Will Congress Face Down the Deep State?” by Ray McGovern, Jan. 30, 2018

Treasury’s ‘Kremlin Report’ Seen as Targeting Russian Economy” by Gilbert Doctorow, Jan. 31, 2018

Mass Surveillance and the Memory Hole” by Ted Snider, Jan. 31, 2018

How Trump and the GOP Exploit Israel” by Jonathan Marshall, Jan. 31, 2018

To produce and publish these stories – and many more – costs money. And except for some book sales, we depend on the generous support of our readers.

So, please consider a tax-deductible donation either by credit card online or by mailing a check. (For readers wanting to use PayPal, you can address contributions to our PayPal Giving Fund account, which is named “The Consortium for Independent Journalism”).

Honduras Nearing Ten Years of Stolen Elections, Neo-Colonial Rule

Despite an organized and active grassroots movement, Honduran politics have been repeatedly steamrolled by the self-interests of international ruling elites, as journalist and filmmaker Jesse Freeston explained to Dennis J. Bernstein.

By Dennis J Bernstein

For weeks following its stolen election, the corrupt right-wing, neo-fascist government of Juan Orlando Hernández’s in Honduras has been terrorizing its people. Street protests and spontaneous blockades have been met by extreme violence. Dozens have already died on the frontlines and many more have been arrested and brutalized in detention, while often being held incommunicado.

I spoke to Jesse Freeston, who has been based in Honduras for the last eight years working as a video-journalist and documentary filmmaker, ever since the US supported/Hillary Clinton sustained 2009 coup d’état that purged the duly elected president, Manuel Zelaya. Freeston, who has reported for the Real News Network and Democracy Now en Espanol, is the producer of the feature documentary “Resistencia: The Fight for the Aguan Valley.”

Freeston reports that, among other crimes against the people, “this regime has: stolen an election; ignored calls from the Organization of American States to hold a new election; passed a law prohibiting the prosecution of all former and current members of Congress in the midst of a series of massive corruption scandals [and has] appointed a new national police chief who has clear evidence against him of drug trafficking…”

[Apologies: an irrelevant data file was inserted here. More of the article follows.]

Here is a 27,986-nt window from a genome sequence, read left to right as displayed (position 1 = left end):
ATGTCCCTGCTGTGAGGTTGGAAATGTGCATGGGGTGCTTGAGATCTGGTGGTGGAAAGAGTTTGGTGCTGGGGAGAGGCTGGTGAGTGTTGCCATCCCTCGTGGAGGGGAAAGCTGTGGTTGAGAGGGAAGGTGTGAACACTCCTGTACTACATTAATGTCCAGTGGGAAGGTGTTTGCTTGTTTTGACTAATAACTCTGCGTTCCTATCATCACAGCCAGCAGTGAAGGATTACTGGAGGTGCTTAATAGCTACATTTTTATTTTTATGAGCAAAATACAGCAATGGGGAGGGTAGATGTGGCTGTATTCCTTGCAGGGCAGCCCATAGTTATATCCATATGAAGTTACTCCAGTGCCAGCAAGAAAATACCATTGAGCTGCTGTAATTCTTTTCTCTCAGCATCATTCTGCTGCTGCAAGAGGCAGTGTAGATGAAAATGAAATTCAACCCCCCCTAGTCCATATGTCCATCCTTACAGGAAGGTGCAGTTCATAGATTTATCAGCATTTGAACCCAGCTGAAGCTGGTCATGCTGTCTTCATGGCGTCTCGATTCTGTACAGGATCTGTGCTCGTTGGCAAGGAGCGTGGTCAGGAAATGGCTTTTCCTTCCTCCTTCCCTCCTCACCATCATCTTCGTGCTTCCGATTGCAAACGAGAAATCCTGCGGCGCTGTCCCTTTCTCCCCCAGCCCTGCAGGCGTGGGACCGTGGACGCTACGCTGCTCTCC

I spoke to Freeston on February 7.

Dennis Bernstein: We continue our drumbeat coverage of Honduras and the recent stolen election there, an attempt to suppress the will of the people who, by all accounts, want to have a more progressive government.  It has been a very violent situation since the election.  We are hearing that dozens of people have been killed and that the atrocities being perpetrated by the government have resulted in a nightmare. Could you put this in the context of the last two recent election cycles in Honduras?

Jesse Freeston: On June 28, 2009, there was a vote on a non-binding resolution put forward by President Manuel Zelaya, who had taken up the call of various indigenous groups in the country to rewrite the constitution.  When people went out to vote on that day, the military staged a coup d’etat and Zelaya wound up in Costa Rica.

This led to the most organized national resistance movement Honduras has ever seen.  Assemblies were held, which brought together all these people who stood to gain from a new constitution.  Just about every sector of the society were represented, except perhaps the oligarchy.

This led to the formation of the Libre Party, which participated in the 2013 elections [with Manuel Zelaya’s wife, Xiomara Castro, running as the party’s presidential candidate].  The election was officially won by Juan Orlando Hernandez but there was massive fraud.  The November, 2017 elections were even more of a farce.

Despite all that, when the electoral tribunal released its first results, the Oppositional Alliance were up by 5% with 60% of the votes counted.  One of the magistrates on the tribunal described it at the time as an “irreversible trend.”  Then, counting stopped for over a day when the computer system supposedly crashed.  When it was back up again, the tendency had completely flipped and Hernandez ended up winning by one percentage point.